Alexandria Bloodshow is the official sequel to that other fantastic genre mash-up. This time players can take control of two separate armies – the Egyptians and the Greeks – as they attempt to collect, cut-up, and conquer. With the requisite art styles (Greek pottery, Egyptian hieroglyphics) to match of course. All the engrossing card gathering and deck building is still on offer, now with a whole new set of units to strategize with. Over 120 in all, actually. And with the two selectable armies, five difficulties, and seventeen stages it makes for a total of 170 campaign levels to conquer. And that’s not even taking the two player versus mode (via WiFi or Bluetooth) into account.
Alexandria Bloodshow is available on the App Store now, and it’s only $0.99. Okay, it’s actually free to download but it’s $0.99 to unlock the full game. Not a bad deal.
It’s been a long time coming. At least, it probably seems like a long time to all those disgruntled iOS users. Anyway, at long last, Plants vs. Zombies has gotten a major update that includes a number of features that many have been missing (i.e. taking issue with their absence). Read on for the nitty-gritty.
More mini-games are being added to the already robust list, including the Zombiquarium, Portal Combat and Beghouled Twist. Anyone unfamiliar with these mini-titles should know that they’re all interesting and fun in their own ways. Especially Beghouled Twist, with its hybrid of classic zombie-on-plant carnage and match-three puzzles. Of course, Portal Combat is interesting, too. The addition of reality-bending gateways that let plants fire across multiple rows (careful that the zombies don’t use them to get closer!) make for some cool overkill moments.
A new puzzle game has also been included in addition to I, Zombie (which itself has received an Endless Mode). Vase Breaker is now a particular favorite of mine as it takes the random “card” distribution used in many other extra modes and hides it underneath a grid of unmarked vases. Some may contain plants, some may contain zombies. Players have to play conservatively and smart if they’re going to have any chance of making it to the end. And yes dear iPad users, at long last the Zen Garden has also been included. Raising oddball plants like our PC counterparts is finally, blessedly, an option.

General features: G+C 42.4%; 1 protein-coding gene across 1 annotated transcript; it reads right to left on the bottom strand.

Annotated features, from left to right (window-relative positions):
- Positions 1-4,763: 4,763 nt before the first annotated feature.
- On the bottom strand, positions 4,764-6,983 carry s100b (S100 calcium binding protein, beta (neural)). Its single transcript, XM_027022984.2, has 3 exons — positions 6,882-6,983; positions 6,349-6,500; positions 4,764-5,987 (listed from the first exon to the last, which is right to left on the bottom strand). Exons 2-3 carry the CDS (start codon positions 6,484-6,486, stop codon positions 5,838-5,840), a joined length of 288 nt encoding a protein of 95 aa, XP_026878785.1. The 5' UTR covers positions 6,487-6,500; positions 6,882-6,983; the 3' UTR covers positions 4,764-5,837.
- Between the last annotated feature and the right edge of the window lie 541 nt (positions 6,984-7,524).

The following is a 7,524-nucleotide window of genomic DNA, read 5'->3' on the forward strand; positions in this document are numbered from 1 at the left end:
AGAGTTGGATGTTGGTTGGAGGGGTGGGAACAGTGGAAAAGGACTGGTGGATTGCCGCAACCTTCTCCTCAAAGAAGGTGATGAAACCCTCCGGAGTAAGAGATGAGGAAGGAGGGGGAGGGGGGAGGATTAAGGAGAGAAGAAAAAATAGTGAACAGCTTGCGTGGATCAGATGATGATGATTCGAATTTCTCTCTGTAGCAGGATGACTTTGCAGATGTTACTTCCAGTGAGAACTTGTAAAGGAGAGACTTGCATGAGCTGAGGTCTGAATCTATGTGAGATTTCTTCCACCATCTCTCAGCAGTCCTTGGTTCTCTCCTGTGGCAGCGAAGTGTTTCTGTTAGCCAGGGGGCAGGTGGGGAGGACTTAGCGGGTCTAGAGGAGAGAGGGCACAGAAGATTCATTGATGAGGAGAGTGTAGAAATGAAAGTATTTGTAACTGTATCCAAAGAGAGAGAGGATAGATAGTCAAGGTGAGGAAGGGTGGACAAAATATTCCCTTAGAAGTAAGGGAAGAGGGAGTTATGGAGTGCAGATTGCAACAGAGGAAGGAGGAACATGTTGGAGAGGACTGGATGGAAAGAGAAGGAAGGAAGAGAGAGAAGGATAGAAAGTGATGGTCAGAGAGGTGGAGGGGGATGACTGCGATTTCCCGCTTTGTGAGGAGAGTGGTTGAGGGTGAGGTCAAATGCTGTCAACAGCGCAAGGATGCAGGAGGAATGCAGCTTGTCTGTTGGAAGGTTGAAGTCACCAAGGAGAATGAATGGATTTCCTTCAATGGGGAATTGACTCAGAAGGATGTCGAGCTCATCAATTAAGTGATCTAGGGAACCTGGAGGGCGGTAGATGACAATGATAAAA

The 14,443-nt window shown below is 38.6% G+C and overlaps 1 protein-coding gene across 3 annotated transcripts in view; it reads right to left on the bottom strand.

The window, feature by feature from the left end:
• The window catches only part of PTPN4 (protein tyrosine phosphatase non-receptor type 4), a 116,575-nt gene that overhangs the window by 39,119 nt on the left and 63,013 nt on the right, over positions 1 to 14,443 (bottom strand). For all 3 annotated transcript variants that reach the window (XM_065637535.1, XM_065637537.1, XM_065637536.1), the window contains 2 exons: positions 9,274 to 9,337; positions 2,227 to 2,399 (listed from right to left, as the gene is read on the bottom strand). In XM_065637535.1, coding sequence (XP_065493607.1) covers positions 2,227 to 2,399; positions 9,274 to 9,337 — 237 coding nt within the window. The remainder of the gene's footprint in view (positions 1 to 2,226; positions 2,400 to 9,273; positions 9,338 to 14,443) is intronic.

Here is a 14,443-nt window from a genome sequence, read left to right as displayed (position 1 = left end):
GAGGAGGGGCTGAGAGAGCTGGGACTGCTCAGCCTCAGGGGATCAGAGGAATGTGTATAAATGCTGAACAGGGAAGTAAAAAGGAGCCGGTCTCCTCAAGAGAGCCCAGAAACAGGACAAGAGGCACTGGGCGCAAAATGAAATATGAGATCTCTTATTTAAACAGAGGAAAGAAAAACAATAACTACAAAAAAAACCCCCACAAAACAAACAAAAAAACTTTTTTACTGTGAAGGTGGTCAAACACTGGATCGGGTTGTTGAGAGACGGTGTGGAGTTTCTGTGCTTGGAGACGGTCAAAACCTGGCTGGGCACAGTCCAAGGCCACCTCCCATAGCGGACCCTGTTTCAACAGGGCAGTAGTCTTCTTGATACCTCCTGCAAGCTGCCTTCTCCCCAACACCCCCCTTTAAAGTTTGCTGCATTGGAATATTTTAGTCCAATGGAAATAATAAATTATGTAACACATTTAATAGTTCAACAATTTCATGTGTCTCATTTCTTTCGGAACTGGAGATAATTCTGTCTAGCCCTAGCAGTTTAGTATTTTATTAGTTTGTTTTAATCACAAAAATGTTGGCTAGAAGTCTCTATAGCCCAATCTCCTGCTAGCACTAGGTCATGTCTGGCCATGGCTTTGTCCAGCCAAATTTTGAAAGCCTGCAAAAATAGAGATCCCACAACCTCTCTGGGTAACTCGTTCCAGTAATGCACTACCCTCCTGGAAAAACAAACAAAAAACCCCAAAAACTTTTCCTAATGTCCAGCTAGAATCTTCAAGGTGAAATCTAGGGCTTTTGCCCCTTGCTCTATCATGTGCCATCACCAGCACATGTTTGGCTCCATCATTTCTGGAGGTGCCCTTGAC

It’s not all mini-games, however. Popcap has also included support for several languages (Spanish, French, etc), as well as some new items in Crazy Dave’s shop and the expected Game Center achievements. Take note: some of the extra stuff such as bonus I, Zombie levels and the like are gated behind purchases via in-game coins. These coins are earned fairly regularly through simply playing the various modes so it’s not a big problem, but players should know that they won’t be able to jump right in to all the new stuff immediately. Worst case scenario; they get to sample the first level of a given mode or game type, then spend a few rounds of doing whatever to earn enough cash to unlock more stages.
Once this update goes live tomorrow (4/19), the iOS version of Plants vs. Zombies will finally be comparable to its PC counterpart. Both for the iPhone and the iPad. Rejoice, fellow iOS users! Rejoice and stop all the bellyaching!
Released: 2010-02-15 :: Category: Games